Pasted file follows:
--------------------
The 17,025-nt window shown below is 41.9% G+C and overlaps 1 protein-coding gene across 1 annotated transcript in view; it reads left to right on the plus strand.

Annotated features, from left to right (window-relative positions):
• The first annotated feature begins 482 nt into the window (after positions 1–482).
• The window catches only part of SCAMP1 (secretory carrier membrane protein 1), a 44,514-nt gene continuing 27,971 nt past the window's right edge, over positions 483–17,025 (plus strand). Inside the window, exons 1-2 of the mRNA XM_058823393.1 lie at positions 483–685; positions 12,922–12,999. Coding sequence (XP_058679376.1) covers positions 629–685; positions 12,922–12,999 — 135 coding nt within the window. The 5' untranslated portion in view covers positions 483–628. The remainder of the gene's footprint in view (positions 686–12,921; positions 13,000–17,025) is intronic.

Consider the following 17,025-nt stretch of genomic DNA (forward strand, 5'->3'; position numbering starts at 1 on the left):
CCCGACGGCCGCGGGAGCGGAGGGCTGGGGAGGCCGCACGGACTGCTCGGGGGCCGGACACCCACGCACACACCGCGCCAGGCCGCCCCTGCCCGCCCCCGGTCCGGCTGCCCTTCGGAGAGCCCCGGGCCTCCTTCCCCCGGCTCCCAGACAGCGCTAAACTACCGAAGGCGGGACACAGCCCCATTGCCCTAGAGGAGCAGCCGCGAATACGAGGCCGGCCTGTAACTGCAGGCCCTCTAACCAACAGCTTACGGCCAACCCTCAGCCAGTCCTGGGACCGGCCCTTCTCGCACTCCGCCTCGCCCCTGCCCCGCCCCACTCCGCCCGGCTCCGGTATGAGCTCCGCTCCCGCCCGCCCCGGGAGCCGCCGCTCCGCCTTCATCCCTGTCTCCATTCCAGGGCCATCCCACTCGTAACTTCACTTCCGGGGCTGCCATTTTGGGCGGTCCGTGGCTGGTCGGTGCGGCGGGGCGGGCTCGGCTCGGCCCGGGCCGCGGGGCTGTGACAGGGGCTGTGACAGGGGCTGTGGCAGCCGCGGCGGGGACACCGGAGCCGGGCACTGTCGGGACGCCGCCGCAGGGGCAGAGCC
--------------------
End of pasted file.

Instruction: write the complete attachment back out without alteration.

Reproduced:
The 17,025-nt window shown below is 41.9% G+C and overlaps 1 protein-coding gene across 1 annotated transcript in view; it reads left to right on the plus strand.

Annotated features, from left to right (window-relative positions):
• The first annotated feature begins 482 nt into the window (after positions 1–482).
• The window catches only part of SCAMP1 (secretory carrier membrane protein 1), a 44,514-nt gene continuing 27,971 nt past the window's right edge, over positions 483–17,025 (plus strand). Inside the window, exons 1-2 of the mRNA XM_058823393.1 lie at positions 483–685; positions 12,922–12,999. Coding sequence (XP_058679376.1) covers positions 629–685; positions 12,922–12,999 — 135 coding nt within the window. The 5' untranslated portion in view covers positions 483–628. The remainder of the gene's footprint in view (positions 686–12,921; positions 13,000–17,025) is intronic.

Consider the following 17,025-nt stretch of genomic DNA (forward strand, 5'->3'; position numbering starts at 1 on the left):
CCCGACGGCCGCGGGAGCGGAGGGCTGGGGAGGCCGCACGGACTGCTCGGGGGCCGGACACCCACGCACACACCGCGCCAGGCCGCCCCTGCCCGCCCCCGGTCCGGCTGCCCTTCGGAGAGCCCCGGGCCTCCTTCCCCCGGCTCCCAGACAGCGCTAAACTACCGAAGGCGGGACACAGCCCCATTGCCCTAGAGGAGCAGCCGCGAATACGAGGCCGGCCTGTAACTGCAGGCCCTCTAACCAACAGCTTACGGCCAACCCTCAGCCAGTCCTGGGACCGGCCCTTCTCGCACTCCGCCTCGCCCCTGCCCCGCCCCACTCCGCCCGGCTCCGGTATGAGCTCCGCTCCCGCCCGCCCCGGGAGCCGCCGCTCCGCCTTCATCCCTGTCTCCATTCCAGGGCCATCCCACTCGTAACTTCACTTCCGGGGCTGCCATTTTGGGCGGTCCGTGGCTGGTCGGTGCGGCGGGGCGGGCTCGGCTCGGCCCGGGCCGCGGGGCTGTGACAGGGGCTGTGACAGGGGCTGTGGCAGCCGCGGCGGGGACACCGGAGCCGGGCACTGTCGGGACGCCGCCGCAGGGGCAGAGCC